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RO/DI wastewater for a planted tank


Jasonv
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Well not quite in a planted tank, but in a garden, sure.

Story time!

So in central Florida, public drinking water is pulled from our underground aquifers, run through filtration (to various degrees in different municipalities) and then off to the pipes it goes. One central Florida county which a family member worked for for a number of years back in the 80s-00s, had a big tank in the front of their main office at their largest water plant. Some eight feet long, I don't recall how deep or wide. But it was fed entirely by the water pulled up and processed there at the plant - no declorinator used. Just water that had been pulled from the aquifer, and run through the skids (think of these as ginormous, industrial RO/DI systems), and then they had two lines - one the filtered water, which went to the fish tank, and the other the 'wash' line as it was called, which was the 'waste' from the filtration that ran to a bed of roses. Those roses were practically hedges. So I think they liked the 'waste' water.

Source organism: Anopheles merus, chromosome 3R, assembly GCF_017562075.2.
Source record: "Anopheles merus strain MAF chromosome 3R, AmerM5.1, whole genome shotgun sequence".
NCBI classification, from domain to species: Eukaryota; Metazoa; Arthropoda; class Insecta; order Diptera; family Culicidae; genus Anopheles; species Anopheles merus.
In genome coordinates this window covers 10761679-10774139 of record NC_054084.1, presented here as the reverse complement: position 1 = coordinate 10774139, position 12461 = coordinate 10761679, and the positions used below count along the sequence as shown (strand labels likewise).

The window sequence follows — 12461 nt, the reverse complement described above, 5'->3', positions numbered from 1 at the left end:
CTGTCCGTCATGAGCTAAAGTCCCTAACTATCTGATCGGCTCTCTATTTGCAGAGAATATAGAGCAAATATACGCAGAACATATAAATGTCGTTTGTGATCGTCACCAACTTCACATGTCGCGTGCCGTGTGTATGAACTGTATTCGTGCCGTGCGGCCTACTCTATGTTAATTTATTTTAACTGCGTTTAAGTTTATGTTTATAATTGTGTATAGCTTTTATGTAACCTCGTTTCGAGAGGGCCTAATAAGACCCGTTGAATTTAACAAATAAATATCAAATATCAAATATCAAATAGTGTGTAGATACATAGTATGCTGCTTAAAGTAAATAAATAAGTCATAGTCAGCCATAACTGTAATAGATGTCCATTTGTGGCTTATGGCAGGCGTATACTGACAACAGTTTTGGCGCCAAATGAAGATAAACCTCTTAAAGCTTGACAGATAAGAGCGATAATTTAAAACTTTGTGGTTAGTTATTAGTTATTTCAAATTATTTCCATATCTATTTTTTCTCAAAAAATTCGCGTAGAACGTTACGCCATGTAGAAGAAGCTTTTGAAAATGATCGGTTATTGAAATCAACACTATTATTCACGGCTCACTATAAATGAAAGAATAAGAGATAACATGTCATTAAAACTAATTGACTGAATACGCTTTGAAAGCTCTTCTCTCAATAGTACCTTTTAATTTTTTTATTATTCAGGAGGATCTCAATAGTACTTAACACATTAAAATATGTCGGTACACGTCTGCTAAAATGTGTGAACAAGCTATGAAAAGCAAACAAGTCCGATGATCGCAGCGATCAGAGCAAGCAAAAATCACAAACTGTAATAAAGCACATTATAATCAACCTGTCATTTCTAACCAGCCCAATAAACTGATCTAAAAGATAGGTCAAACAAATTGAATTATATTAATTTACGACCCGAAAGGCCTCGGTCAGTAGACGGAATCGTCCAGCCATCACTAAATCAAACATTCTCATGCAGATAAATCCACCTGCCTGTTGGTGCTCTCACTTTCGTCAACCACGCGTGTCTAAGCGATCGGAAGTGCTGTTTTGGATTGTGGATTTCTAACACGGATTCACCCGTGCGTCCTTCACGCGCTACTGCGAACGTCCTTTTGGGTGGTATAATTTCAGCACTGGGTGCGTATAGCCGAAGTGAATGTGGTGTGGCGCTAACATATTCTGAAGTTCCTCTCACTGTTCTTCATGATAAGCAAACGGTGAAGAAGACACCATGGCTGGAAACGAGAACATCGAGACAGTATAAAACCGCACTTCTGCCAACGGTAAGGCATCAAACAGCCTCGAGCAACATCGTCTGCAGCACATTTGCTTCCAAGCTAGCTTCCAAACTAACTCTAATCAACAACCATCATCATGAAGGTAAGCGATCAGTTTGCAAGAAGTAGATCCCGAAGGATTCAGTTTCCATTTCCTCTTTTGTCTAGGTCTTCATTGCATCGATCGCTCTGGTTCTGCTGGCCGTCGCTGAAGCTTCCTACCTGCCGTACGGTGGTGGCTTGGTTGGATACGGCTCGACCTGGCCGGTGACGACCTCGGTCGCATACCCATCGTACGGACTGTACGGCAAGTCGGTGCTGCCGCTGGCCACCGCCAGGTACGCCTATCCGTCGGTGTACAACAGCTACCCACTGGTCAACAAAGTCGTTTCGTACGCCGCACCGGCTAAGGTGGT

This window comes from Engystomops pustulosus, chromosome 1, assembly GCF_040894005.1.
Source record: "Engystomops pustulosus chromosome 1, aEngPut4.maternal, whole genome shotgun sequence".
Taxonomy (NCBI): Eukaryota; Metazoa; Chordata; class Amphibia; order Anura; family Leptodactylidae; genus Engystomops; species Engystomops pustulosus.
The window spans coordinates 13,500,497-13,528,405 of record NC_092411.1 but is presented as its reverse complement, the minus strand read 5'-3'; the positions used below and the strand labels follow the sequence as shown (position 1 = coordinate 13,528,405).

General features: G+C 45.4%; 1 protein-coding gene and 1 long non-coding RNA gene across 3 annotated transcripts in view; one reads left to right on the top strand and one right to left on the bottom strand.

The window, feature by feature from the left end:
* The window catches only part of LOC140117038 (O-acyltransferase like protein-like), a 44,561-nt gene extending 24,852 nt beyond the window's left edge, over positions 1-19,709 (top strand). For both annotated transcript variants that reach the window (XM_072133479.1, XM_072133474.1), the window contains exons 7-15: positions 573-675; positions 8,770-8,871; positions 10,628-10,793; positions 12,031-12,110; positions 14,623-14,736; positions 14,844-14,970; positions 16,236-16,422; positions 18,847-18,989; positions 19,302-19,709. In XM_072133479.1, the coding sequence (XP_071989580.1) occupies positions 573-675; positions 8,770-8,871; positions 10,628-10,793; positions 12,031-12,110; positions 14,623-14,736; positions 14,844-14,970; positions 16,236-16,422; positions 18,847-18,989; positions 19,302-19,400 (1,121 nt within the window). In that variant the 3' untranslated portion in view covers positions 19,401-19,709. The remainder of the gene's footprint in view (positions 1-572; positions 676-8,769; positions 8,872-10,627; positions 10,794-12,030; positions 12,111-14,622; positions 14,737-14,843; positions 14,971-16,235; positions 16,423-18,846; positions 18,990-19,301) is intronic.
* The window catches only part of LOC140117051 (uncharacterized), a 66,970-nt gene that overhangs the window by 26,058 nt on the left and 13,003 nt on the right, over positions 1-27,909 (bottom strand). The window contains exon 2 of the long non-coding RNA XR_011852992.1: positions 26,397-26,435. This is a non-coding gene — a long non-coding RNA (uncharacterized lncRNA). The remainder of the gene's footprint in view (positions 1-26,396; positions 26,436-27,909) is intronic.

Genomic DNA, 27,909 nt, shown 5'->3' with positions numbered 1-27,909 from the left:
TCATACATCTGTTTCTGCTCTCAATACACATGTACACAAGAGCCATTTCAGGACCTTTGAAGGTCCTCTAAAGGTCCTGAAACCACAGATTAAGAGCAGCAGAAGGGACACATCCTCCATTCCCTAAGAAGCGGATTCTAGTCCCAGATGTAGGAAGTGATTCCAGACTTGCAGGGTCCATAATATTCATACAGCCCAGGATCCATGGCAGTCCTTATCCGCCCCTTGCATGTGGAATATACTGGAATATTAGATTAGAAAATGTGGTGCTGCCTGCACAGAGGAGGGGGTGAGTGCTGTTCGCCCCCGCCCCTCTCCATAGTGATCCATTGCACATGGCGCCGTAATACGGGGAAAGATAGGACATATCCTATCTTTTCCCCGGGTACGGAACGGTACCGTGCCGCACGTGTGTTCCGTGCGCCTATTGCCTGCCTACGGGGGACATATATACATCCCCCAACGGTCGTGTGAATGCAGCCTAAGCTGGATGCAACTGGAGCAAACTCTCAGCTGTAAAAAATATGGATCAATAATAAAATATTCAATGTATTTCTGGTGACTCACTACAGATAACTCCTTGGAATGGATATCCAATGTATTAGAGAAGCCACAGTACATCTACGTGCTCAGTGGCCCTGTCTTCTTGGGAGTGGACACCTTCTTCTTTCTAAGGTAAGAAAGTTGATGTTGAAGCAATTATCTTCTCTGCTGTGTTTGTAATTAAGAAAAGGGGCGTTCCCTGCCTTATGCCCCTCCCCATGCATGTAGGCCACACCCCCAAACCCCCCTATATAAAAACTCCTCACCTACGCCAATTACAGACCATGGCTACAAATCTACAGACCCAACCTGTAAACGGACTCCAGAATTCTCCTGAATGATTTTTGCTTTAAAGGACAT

The fish tank held a group of oscars that had been pulled out of local waterways and been put in the tank (oscars have  been an invasive species in Florida for many years). They  got very large, as oscar do, and bred. Once a year they held a picnic for the utility workers - one of the popular things was a fish fry, where they pulled the largest oscars out of the tank and fried em up. They were delicious. There was always so many babies there were plenty to eat the next year.

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Seems like a backwards process to me. I suppose you'd have to consider the reason why you got the RO/DI unit to begin with and that if reintroducing those filtered compounds back into your tank (at a much more highly concentrated level) is really the best thing to do.

What you could do is use regular tap water to cut your RO/DI water with so you aren't creating as much waste water to begin with. If you can afford to cut it with 50% tap, you just cut your waste water in half too.

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